Mike Haberman | , ,| By
I have written several times on the use and utility of wearable and embeddable devices in HR, most notably here and here. Some people get squeamish about the thought of embedding a device in their body, while others decry the expense of wearable devices in things like uniforms and equipment. What if there was an option between the two? Would that perhaps change your mind?
That in between option is something called a “biowearable.” Also called Tech Tats they are consist of “skin-mounted components and conductive paint to create circuitry that lives on the human body in the form of a tattoo that has the capability to collect, store, send and receive data.” Created by a company called Chaotic Moon, they say that a Tech Tat is “like having a slightly more protrusive tattoo with a bunch of chips on it” as opposed to having a clunky device strapped to your body. It is akin to having a circuit board glued to your body only less obtrusive.
“On the tattoo, an ATiny85 microcontroller stores and receives data from temperature sensors via electroconductive paint. There’s also room on there for an ambient light sensor that illuminates LEDs when it’s dark. And unlike a fitness tracker, you can mount it on places other than your wrist. The tech tattoos could be used to monitor a child’s vitals after a surgery, or provide a less public (or more, if you choose) display of fitness tracking.”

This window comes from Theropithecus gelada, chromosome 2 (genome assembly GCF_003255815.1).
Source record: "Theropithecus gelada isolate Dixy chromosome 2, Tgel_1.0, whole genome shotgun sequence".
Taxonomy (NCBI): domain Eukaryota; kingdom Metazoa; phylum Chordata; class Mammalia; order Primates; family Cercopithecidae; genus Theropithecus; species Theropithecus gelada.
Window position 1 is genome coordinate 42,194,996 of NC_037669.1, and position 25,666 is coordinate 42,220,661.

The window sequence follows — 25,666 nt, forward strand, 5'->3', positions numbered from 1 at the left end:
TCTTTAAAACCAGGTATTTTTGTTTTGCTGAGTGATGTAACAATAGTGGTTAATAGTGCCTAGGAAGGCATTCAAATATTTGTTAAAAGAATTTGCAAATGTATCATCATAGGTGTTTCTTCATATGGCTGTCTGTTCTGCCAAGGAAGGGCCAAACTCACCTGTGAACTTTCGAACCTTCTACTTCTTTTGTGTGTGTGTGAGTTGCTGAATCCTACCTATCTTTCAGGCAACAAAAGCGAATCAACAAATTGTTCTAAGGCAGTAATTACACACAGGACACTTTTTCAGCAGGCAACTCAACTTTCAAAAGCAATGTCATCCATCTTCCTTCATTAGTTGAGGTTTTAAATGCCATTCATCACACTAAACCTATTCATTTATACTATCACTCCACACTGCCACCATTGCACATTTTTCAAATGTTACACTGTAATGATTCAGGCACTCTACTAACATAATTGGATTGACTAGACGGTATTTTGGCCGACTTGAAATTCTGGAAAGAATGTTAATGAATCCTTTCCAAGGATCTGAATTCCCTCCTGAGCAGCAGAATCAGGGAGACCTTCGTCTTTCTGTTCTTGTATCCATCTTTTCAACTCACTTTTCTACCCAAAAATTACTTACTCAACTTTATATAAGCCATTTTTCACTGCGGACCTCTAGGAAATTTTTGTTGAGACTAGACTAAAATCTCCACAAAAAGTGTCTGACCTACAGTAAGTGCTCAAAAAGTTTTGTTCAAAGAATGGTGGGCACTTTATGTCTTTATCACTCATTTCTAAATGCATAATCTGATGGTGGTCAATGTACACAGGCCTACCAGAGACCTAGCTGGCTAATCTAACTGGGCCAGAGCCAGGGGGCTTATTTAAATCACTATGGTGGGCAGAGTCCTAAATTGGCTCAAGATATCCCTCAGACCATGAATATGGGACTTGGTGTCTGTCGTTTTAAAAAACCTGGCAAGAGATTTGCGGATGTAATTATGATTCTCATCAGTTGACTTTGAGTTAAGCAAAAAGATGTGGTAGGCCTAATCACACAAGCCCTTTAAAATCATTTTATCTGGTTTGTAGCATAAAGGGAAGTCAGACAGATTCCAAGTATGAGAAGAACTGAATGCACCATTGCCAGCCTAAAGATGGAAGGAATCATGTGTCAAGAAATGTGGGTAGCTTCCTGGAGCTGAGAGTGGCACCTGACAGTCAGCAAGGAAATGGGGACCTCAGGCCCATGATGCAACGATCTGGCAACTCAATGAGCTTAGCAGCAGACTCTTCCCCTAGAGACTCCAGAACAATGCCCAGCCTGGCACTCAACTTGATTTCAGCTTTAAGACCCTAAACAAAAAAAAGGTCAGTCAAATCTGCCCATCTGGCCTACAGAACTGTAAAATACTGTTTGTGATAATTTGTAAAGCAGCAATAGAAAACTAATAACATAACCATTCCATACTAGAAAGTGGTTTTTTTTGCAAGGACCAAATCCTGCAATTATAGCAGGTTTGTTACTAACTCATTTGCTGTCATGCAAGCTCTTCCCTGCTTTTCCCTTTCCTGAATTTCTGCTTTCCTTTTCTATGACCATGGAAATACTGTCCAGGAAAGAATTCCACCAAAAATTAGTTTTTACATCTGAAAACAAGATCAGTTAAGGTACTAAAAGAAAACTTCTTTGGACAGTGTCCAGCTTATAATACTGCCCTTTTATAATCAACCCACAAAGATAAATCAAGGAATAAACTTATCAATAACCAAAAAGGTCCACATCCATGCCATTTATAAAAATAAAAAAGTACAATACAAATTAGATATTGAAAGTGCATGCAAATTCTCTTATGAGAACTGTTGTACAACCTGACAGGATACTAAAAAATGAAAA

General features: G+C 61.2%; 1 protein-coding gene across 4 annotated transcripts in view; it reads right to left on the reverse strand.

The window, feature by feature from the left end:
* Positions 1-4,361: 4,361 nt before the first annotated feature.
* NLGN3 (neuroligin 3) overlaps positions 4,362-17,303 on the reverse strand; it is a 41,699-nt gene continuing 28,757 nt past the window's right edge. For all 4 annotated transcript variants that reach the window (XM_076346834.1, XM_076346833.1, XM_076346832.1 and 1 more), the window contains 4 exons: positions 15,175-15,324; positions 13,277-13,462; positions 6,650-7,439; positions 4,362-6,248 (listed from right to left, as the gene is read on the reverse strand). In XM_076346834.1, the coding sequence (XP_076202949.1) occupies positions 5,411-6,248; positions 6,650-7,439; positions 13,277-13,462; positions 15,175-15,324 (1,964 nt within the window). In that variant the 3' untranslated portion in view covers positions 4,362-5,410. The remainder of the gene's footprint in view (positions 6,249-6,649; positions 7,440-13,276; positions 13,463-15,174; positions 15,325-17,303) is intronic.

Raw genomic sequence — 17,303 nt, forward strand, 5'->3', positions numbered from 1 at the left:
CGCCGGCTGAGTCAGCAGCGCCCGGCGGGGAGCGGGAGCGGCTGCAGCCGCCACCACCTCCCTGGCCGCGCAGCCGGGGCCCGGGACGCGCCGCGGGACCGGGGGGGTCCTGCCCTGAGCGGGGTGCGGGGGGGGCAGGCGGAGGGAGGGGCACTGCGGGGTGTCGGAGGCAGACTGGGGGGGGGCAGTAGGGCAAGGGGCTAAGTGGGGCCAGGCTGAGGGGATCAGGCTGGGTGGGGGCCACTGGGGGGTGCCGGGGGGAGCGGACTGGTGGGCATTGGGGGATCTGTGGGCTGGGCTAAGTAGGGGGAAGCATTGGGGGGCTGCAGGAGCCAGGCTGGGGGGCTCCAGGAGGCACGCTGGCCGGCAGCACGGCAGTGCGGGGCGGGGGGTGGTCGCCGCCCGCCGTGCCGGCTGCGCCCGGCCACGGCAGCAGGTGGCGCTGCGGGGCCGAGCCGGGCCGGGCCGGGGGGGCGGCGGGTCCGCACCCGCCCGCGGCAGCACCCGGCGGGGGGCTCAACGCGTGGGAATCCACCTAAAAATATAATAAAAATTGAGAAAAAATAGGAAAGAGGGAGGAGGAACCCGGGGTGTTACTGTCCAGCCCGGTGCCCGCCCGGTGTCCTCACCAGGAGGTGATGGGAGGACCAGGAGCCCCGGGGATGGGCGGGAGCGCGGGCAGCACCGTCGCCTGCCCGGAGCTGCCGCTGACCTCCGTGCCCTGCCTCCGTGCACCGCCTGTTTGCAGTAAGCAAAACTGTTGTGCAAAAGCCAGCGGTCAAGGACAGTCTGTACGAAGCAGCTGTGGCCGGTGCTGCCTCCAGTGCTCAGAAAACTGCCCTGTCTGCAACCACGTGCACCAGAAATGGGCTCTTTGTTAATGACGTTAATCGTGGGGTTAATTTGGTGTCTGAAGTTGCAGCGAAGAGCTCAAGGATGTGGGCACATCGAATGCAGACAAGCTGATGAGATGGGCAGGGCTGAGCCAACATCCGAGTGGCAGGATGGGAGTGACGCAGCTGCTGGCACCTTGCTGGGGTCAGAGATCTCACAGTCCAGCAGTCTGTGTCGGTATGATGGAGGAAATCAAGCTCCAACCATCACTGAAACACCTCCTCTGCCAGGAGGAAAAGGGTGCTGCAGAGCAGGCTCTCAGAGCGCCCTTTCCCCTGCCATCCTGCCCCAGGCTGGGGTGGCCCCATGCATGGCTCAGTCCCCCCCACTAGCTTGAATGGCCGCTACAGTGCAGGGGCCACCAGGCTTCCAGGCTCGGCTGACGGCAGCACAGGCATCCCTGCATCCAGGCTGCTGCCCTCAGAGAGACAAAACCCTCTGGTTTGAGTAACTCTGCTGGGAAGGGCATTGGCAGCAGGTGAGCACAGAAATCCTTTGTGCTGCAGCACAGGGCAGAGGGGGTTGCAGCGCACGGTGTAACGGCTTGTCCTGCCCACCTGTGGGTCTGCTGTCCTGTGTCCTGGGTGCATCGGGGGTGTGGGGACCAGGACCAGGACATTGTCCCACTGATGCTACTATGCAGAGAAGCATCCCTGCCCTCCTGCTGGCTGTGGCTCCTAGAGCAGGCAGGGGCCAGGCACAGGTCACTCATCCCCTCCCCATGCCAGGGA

The applications for such a biowearable are only limited by your imagination. As mentioned it has a number of medical applications. It could certainly be used to insure that mechanics of performing a job are correct, thus improving safety and preventing injury. It could be used to monitor the vital signs of employees in stressful jobs where they are exposed to heat and temperature. I think the ability to monitor the physical performance of fire fighters without some obtrusive device would be desireable.
It could also be used as a locator in either safety situations or even in normal work conditions. The nice thing however, for employees who are concerned about privacy, is that the device is removable, unlike regular tattoos. At the end of the work day the device is removed and all concern for individual privacy is removed when the Tech Tat is removed. The cost factor is also relatively low, with the producer considering making them like bandages in a box.
I am sure without too much creativity you could come up with good uses for your particular work situations. Would you, could you be persuaded to use such a device?